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Google removal, data requests from Western nations rise

United States, Germany, Spain - among the countries requesting content to be removed

Technology trends and news by Steven Loeb
June 18, 2012 | Comments
Short URL: http://vator.tv/n/27a7

A government sees a website critical of local law enforcement, and tries to censor that site by asking Google to remove it. What country comes to mind? Is it Iran? China? North Korea?

Nope.

The correct answer is....

The United States.

It may not surprise some people, but for most, when they think of countries that heavily censor their citizens, it is not often that countries like France, England or Spain that come to mind. Many people simply do not also realize that many most Western countries, including Canada, Germany, and even the United States make hundreds, if not thousands, of requests for Google to remove content every year

But the amount of requests for removal of content, and for access to user data, by Western countries are becoming larger by the year. 

The amount of requests to remove search results has become so prevalent that it is becoming “troubling” and “alarming” Dorothy Chou, Senior Policy Analyst at Google, wrote in a blog post on Sunday.

“This is the fifth data set that we’ve released. And just like every other time before, we’ve been asked to take down political speech. It’s alarming not only because free expression is at risk, but because some of these requests come from countries you might not suspect—Western democracies not typically associated with censorship.”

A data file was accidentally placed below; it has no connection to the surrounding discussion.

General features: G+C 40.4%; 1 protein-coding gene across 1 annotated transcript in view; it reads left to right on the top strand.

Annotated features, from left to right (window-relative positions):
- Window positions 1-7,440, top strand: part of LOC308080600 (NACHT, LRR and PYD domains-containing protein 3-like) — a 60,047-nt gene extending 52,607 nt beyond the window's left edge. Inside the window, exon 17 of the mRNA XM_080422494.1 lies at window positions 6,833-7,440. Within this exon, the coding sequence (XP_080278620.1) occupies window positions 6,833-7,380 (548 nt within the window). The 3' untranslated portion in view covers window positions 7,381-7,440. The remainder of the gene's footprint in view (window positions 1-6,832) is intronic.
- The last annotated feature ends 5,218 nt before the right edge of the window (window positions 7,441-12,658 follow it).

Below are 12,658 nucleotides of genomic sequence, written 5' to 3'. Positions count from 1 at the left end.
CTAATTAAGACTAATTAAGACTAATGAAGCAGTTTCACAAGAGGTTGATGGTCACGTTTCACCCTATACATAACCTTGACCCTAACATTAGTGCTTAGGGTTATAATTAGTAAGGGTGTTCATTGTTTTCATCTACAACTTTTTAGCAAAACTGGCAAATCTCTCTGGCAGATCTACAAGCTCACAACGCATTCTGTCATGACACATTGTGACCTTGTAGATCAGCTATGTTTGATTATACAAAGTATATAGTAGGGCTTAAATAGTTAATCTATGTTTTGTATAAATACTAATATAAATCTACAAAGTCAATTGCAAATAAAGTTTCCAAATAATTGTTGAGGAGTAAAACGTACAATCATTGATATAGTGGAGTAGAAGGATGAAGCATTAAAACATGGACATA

When the data is broken down, many countries either request, or demand, that websites and content be removed that is critical of the government, even in countries that have democratic elections.

In the second half of last year along, Chou write, Spain requested that Google removed 270 “ search results that linked to blogs and articles in newspapers referencing individuals and public figures, including mayors and public prosecutors.” At the same time a public institution in Poland sent a request that Google remove links to a website that was being critical of the institution.

Chou says Google did not submit to these demands.

A German court demanded the removal of nearly 900 searches that “linked to forums and blogs containing statements about a government agency and one of its employees that the court determined were not credible.”

The United States, meanwhile, saw a 103% increase in the number of requests to remove content, including 1,400 YouTube videos that were allegedly harassing local law enforcement, which Google refused to comply with.

Requests for user data

The U.S. also requested 6,321 pieces of user data, by far the most of any country, to which they were supplied 93% of the requests by Google, the most of any country. Second to them was Brazil, who had 90% of their 1,615 requests for user data complied with.

India had the second most requests, with 2,207, but Google only gave them 66% of what they asked for. Other countries with over 1,000 requests were Great Britain, Germany and France.

In all, over 18,000 requests for user data were made from July to December 2011.

“We realize that the numbers we share can only provide a small window into what’s happening on the web at large,” Chou wrote.

“But we do hope that by being transparent about these government requests, we can continue to contribute to the public debate about how government behaviors are shaping our web.”

(Image source: digitaltrends.com)


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